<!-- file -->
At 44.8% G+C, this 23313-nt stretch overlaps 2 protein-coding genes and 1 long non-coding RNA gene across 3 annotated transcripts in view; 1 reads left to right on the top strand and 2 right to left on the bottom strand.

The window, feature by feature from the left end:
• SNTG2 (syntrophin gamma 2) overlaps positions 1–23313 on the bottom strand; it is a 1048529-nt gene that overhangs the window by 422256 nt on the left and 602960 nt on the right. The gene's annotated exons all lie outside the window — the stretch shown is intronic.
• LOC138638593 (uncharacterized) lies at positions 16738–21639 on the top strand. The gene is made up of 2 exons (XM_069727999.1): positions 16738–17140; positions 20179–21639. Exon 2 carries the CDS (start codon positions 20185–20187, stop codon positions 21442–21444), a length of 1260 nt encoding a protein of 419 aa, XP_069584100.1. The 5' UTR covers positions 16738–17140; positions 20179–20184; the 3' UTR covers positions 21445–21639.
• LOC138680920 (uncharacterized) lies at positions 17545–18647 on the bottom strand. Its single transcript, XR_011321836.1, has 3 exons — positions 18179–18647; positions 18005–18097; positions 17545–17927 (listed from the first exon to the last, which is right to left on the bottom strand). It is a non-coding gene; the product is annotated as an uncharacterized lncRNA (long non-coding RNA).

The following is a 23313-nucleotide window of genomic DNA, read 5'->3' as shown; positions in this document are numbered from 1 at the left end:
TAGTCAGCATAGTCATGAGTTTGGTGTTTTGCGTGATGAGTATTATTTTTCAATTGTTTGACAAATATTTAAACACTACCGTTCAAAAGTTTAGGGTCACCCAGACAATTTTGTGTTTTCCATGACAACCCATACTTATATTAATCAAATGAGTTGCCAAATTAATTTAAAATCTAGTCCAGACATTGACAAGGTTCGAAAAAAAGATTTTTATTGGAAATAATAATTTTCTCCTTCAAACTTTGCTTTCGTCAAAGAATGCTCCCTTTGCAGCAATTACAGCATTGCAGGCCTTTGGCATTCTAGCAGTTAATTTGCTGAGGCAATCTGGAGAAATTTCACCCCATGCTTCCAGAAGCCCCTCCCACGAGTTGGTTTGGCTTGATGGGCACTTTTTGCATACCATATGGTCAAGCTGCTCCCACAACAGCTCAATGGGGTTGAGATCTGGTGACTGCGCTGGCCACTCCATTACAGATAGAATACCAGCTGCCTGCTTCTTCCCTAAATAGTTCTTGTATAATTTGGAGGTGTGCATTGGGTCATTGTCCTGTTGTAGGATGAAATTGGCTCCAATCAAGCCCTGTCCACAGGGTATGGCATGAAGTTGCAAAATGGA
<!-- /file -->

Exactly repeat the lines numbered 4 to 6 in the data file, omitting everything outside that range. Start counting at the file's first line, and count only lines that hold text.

• LOC138638593 (uncharacterized) lies at positions 16738–21639 on the top strand. The gene is made up of 2 exons (XM_069727999.1): positions 16738–17140; positions 20179–21639. Exon 2 carries the CDS (start codon positions 20185–20187, stop codon positions 21442–21444), a length of 1260 nt encoding a protein of 419 aa, XP_069584100.1. The 5' UTR covers positions 16738–17140; positions 20179–20184; the 3' UTR covers positions 21445–21639.
• LOC138680920 (uncharacterized) lies at positions 17545–18647 on the bottom strand. Its single transcript, XR_011321836.1, has 3 exons — positions 18179–18647; positions 18005–18097; positions 17545–17927 (listed from the first exon to the last, which is right to left on the bottom strand). It is a non-coding gene; the product is annotated as an uncharacterized lncRNA (long non-coding RNA).

The following is a 23313-nucleotide window of genomic DNA, read 5'->3' as shown; positions in this document are numbered from 1 at the left end: